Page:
Three days ago IBM launched Distributed Virtual Switch 5000V, its own distributed vSwitch for VMware ESX platform. On one hand, it proves Cisco has been going the right way with Nexus 1000V (just in case you wondered), on the other hand, things just got way more interesting – IBM is obviously returning to networking.
The feature list of the DVS 5000V is not impressive (bonus point: unlike vSwitch it does include LACP), and it sure looks like a me-too product, until you come to EVB support. Not having anything to lose by implementing standards favored by other vendors, IBM jumped head-on into technology that makes the most sense if you believe VLANs are the way to go when implementing virtual networks.
IBM already has EVB/VEPA support for KVM.
You still need two to tango – EVB support in the hypervisor doesn’t buy you anything unless it’s also implemented in the adjacent switch, and it’s not clear yet which ToR switch you could use. Force10 announced EVB support way before they were bought by Dell and hasn’t delivered yet, HP is promising EVB for years (with no visible results, although HP 5900 is supposedly VEPA-ready), and I couldn’t find anything EVB-related in the specs for IBM’s BNT switches.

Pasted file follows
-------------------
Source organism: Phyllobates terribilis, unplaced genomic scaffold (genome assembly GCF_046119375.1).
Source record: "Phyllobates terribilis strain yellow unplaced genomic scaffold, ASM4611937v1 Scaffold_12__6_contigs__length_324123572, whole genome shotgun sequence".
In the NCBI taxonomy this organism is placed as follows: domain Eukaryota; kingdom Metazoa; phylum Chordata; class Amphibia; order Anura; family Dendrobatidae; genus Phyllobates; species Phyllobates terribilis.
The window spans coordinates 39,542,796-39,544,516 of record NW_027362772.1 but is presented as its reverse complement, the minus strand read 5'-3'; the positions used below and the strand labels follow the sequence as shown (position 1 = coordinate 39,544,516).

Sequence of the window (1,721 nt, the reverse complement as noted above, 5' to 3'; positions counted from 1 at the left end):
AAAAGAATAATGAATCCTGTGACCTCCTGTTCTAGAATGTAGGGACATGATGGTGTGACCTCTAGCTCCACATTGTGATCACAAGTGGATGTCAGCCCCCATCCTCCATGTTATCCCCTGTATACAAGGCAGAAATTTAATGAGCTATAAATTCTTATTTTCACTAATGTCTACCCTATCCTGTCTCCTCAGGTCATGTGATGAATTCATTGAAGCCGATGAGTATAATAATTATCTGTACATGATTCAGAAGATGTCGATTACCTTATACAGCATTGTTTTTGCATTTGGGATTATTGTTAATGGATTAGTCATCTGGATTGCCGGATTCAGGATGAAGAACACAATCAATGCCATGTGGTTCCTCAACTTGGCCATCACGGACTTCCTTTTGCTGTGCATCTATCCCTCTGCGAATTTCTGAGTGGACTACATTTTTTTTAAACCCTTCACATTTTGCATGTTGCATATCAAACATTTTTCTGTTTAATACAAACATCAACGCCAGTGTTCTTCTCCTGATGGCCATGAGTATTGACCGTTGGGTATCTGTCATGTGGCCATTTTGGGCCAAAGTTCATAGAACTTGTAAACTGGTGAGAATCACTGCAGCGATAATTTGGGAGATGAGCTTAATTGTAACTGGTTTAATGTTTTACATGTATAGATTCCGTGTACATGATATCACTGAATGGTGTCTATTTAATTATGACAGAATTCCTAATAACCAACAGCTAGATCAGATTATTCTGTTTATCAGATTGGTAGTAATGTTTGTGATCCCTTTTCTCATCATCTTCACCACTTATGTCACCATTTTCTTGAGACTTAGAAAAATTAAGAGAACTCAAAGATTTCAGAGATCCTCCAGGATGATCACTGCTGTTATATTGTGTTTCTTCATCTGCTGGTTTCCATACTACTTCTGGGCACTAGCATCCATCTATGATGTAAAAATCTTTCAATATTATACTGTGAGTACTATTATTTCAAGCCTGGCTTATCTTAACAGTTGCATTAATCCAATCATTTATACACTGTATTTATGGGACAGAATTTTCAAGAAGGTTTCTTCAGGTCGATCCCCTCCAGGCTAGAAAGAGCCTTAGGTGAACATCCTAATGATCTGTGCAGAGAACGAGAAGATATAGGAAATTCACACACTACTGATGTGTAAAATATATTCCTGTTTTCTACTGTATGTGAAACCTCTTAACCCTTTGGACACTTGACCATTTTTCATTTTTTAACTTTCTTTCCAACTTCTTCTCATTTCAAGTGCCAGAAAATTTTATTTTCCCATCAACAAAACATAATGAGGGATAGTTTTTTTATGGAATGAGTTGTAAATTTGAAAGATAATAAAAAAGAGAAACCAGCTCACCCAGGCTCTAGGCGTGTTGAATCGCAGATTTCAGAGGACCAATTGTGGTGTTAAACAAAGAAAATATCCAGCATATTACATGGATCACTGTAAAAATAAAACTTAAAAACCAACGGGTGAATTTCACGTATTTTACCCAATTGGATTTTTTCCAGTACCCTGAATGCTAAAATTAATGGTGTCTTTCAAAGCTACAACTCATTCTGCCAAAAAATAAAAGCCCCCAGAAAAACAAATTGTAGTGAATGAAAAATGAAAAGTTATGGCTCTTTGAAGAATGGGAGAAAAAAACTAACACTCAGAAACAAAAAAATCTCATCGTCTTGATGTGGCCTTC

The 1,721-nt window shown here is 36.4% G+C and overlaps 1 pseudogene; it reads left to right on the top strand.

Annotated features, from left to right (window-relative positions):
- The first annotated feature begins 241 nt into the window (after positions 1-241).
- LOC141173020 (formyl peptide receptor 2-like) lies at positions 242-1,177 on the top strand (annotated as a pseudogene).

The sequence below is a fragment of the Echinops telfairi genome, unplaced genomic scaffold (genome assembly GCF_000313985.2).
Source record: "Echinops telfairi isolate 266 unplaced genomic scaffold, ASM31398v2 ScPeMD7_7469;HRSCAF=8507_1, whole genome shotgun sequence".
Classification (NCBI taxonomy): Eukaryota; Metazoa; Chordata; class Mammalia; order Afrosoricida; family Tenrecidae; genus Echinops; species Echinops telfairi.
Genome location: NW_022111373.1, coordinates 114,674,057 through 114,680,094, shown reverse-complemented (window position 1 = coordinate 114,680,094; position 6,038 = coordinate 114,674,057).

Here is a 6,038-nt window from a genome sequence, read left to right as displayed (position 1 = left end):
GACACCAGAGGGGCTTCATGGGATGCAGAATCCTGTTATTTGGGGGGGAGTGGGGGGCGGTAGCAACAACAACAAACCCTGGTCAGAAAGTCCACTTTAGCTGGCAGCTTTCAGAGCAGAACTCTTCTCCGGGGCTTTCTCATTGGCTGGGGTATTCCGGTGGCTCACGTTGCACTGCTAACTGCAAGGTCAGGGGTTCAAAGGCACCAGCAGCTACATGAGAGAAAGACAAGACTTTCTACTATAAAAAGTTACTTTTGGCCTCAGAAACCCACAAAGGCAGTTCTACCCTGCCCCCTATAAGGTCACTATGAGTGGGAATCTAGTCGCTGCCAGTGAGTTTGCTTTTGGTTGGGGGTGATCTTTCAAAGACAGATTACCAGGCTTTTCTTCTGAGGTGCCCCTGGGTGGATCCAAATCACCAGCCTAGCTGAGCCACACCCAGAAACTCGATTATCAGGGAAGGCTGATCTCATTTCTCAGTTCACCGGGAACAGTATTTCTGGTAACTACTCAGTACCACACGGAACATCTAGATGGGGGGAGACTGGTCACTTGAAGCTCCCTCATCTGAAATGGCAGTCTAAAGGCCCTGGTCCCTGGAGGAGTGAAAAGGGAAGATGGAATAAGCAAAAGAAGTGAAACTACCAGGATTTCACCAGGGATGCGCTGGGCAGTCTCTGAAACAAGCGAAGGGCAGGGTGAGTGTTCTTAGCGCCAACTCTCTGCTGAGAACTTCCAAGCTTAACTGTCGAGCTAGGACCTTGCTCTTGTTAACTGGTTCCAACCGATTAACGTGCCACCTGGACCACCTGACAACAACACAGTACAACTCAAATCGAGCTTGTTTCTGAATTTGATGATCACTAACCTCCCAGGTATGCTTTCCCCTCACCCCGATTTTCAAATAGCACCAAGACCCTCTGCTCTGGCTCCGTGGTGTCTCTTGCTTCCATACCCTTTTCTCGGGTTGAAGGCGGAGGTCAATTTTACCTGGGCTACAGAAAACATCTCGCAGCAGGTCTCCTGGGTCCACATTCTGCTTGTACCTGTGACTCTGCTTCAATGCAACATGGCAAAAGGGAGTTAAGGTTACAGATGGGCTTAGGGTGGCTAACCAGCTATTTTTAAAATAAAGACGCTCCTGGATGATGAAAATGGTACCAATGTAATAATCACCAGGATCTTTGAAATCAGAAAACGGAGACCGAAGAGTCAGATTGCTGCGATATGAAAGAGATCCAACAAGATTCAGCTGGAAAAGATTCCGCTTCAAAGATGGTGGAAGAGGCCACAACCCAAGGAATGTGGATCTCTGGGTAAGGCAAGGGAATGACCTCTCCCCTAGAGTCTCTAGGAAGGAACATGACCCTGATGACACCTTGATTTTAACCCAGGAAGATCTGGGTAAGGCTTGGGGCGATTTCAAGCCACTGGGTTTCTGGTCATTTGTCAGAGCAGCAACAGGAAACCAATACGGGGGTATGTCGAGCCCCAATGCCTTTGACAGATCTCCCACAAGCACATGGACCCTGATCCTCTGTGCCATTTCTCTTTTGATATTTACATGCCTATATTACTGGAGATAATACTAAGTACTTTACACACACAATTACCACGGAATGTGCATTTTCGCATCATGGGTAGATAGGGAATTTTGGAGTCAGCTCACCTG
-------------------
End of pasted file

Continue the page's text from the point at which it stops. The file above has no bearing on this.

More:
There might be an interesting twist in this story. You don’t have to implement EVB in the ToR switches if you’re using OpenFlow. EVB is a control-plane-only protocol and thus a perfect fit for a software module in an OpenFlow controller. We know IBM and NEC are working together on proving OpenFlow is ready for enterprise networks... looks like we have a few very interesting years ahead of us.
Need more information?
Introduction to Virtualized Networking webinar has a pretty self-descriptive name, as does VMware Networking Deep Dive and Data Center Fabric Architectures. All three of them are available as part of the yearly subscription.